Each exam has reading assignments from the textbook and from the Online Astronomy Text. All the materials in both texts should be read as soon after they are assigned as possible, so they are familiar to you when they are covered in class, and you can better understand the lectures. After each lecture, you should review the reading assignments to see what material was covered in that lecture. If there were parts of the lecture which were more difficult for you to understand, you should study the relevant parts of the reading assignment until you understand the material, or until you become convinced that you need additional help to do so. In the latter case, send me an email asking for more information, or make a note to yourself to ask about it at the start of the next class meeting (I always ask if there are any questions, before starting to lecture).
Each exam covers certain essay questions, specified by the notes for that exam. Once you are familiar with the reading assignment, you should begin a thorough study of those topics covered by each essay. (Each essay question is linked to a detailed breakdown which indicates the topics covered by that question.)
There are a number of pages on this site which discuss how to prepare for the exams. You should refer to them to get the best possible understanding of what I look for in grading your exam (in particular, refer to More Study Suggestions
). There are also a number of tutorials available at the Library, which can help you learn how to more effectively organize your study time for this and any other class which you are taking.
When learning terms and definitions, particularly ones which seem similar, make sure to keep them properly organized in your mind. If you confuse terms, your answer may be a good discussion of one topic, but a poor discussion of the topic you were actually supposed to cover. (The Midterm Notes give specific examples of terms that are often confused.)
I often discuss the history of astronomy, but the examinations do not cover the history of astronomy. Discussing how we learned about things makes it easier to understand what we know, and the significance of changes in our viewpoint, but only currently accepted facts and theories will be covered by the exams. Similarly, you will become familiar with the astronomical theories and observations of various historical figures, but you do not need to know anything about those figures as individuals, for the exams.
Each midterm will start at the beginning of class. Try to arrive early, so that if you are delayed in getting here, you can still arrive in time to finish the exam. If you are late arriving, I will allow you to take the test, but you will not be given any extra time to make up for your late arrival. It is important to try to take both midterms, no matter how difficult it is to do so. Even though you can replace a missing midterm with the Makeup Final, missing a midterm deprives you of valuable feedback on how you are doing, and having to take both Finals makes Finals Week far more difficult.
All my lecture examinations are closed-book, closed-note tests. Although you are encouraged to thoroughly prepare for each exam, and to write out practice versions of the essays, you will not be allowed to use any notes while taking the exams.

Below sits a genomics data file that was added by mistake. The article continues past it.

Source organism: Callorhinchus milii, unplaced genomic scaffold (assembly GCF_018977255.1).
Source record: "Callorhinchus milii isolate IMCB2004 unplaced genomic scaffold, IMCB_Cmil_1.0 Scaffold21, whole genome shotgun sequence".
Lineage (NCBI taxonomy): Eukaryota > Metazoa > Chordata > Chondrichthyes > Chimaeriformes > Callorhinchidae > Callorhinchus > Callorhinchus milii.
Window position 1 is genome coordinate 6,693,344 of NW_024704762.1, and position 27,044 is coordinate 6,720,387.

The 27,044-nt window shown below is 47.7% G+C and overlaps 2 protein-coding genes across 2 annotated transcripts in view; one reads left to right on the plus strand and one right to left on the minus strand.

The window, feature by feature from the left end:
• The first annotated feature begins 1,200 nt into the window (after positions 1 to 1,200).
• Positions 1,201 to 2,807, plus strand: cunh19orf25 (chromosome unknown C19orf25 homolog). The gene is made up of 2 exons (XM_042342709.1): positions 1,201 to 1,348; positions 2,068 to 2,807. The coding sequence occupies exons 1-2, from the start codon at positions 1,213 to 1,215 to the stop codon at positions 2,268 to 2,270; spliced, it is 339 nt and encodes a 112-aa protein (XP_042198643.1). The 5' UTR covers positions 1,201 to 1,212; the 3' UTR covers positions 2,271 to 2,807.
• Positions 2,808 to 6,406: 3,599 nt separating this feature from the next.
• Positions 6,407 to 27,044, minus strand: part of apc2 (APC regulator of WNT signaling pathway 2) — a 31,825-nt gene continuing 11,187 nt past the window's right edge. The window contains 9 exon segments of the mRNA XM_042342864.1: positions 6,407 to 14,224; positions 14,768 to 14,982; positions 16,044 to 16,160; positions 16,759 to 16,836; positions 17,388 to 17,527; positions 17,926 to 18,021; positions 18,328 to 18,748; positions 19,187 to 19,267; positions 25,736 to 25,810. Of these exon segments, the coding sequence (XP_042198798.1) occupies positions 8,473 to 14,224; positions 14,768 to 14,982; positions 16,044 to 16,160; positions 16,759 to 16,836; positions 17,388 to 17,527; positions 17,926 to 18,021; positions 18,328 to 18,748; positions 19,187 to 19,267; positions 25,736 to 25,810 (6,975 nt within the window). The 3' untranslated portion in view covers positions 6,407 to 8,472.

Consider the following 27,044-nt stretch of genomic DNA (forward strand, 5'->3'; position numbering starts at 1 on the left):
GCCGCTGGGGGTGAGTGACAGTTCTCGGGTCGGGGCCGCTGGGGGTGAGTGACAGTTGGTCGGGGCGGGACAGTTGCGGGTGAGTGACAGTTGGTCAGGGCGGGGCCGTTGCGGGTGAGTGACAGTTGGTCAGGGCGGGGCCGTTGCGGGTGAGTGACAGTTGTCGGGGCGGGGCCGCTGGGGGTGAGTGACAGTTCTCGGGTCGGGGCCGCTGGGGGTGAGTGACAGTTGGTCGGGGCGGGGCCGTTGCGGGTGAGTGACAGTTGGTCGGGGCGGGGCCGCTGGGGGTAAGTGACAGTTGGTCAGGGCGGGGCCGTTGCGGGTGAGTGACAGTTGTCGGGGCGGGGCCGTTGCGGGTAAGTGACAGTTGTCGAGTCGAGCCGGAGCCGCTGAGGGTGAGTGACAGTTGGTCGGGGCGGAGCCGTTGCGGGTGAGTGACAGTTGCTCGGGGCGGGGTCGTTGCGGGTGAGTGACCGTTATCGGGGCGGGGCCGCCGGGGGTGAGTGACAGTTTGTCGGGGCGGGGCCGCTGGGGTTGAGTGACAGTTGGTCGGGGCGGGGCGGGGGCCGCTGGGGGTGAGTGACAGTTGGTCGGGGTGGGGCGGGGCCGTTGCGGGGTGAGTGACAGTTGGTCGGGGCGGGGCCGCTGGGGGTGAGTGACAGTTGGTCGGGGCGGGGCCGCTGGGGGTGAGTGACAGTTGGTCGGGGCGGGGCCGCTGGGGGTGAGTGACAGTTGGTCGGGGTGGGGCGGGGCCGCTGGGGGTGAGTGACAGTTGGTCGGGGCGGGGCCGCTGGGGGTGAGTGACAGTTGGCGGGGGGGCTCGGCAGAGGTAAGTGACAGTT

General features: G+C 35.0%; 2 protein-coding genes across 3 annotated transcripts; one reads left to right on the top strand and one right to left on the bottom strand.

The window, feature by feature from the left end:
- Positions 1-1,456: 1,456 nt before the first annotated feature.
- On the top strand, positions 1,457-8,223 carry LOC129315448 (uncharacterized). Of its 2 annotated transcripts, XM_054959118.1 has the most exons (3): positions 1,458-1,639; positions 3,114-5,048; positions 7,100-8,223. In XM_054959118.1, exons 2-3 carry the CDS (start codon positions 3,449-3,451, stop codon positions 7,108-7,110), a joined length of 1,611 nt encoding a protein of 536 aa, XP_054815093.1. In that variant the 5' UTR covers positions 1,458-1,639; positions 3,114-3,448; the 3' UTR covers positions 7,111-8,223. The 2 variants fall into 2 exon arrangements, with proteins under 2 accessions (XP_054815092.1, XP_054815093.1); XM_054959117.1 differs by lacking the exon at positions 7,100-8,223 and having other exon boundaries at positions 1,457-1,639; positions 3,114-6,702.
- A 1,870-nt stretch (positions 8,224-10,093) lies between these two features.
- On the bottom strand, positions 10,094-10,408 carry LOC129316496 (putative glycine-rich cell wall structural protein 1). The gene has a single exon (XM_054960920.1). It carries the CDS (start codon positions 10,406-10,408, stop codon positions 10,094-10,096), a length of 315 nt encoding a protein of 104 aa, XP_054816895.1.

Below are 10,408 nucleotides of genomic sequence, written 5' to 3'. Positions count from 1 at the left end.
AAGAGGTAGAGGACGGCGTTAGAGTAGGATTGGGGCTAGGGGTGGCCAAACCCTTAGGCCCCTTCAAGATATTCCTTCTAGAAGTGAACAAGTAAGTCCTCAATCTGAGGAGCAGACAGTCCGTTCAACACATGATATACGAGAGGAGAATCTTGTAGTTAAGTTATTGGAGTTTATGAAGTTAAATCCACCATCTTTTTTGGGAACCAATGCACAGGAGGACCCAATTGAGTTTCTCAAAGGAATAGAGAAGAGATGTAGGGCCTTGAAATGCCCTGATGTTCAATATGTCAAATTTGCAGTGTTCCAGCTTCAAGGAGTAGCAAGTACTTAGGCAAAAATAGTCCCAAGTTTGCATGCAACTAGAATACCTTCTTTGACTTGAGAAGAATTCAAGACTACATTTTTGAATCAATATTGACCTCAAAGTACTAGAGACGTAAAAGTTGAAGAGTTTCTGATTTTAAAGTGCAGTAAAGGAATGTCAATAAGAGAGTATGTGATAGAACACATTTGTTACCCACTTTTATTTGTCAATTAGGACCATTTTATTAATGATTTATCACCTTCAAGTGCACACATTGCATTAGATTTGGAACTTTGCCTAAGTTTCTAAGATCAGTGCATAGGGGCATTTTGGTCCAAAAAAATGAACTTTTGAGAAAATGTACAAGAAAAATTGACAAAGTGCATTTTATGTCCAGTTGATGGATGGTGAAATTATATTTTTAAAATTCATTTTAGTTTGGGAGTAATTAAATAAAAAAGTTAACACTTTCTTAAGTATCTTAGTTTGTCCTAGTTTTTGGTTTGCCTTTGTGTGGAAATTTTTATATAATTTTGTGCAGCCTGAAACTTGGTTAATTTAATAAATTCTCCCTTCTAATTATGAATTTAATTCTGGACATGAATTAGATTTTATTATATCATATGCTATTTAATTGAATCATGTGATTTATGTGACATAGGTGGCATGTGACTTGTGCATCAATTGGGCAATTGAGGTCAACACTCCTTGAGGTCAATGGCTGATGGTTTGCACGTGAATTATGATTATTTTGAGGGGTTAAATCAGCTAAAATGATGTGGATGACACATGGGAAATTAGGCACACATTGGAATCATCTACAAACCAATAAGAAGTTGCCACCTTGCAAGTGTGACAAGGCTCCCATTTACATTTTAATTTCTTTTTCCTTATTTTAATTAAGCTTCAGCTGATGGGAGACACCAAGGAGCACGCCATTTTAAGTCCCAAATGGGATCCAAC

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When answering the questions, your answers must cover every part of each question in as much detail as possible, given the time constraints. Your answer should be as detailed, thorough, complete, and well organized as possible, particularly if you want a high grade, as I grade you only on what you put down, and if you leave things out, you will receive a lower grade, regardless of why you left them out. Since you know all the questions in advance, you should be able to prepare answers which cover everything, but are sufficiently concise that you have time to complete them. Do not make the mistake of spending too much time on one question, then running out of time for other question(s).
To help you finish, you may use tables, diagrams, and any abbreviations of words and grammar which do not make your discussion difficult for me to follow. You do not have to use a standard English essay structure. Do not waste time writing down the question. Do not waste time stating general background for the question, then going over it in more detail, or summarizing what you already wrote. Put down as much as you can, but only put it down once, then go on to other material.
I do not grade answers on the basis of length, as there is a tremendous variation in the nature of the presentation written by different students; but in general, you should expect to write 3 to 4 pages for each answer if you are shooting for a C, 4 to 6 pages if you are shooting for a B, and 6 to 8 pages if you are shooting for an A. Some questions are longer and more involved, and may require even longer answers, and others are shorter and less involved, and may not require such a long answer, but this is about what other students have done, in the past. In particular, answers which are substantially less than 3 pages long are rarely good enough to earn a passing grade.
When you receive your exam, there will be notes at the top of it which contain important instructions. Be sure to read those notes; if you do not read them, you could make a fatal mistake on your exam.
Try to arrive early for the exam, so that if something untoward happens and you are delayed in getting here, you can still be here in time to take and finish the exam. If you are late arriving, I will allow you to take the test, but you will not be given any extra time to make up for your late arrival.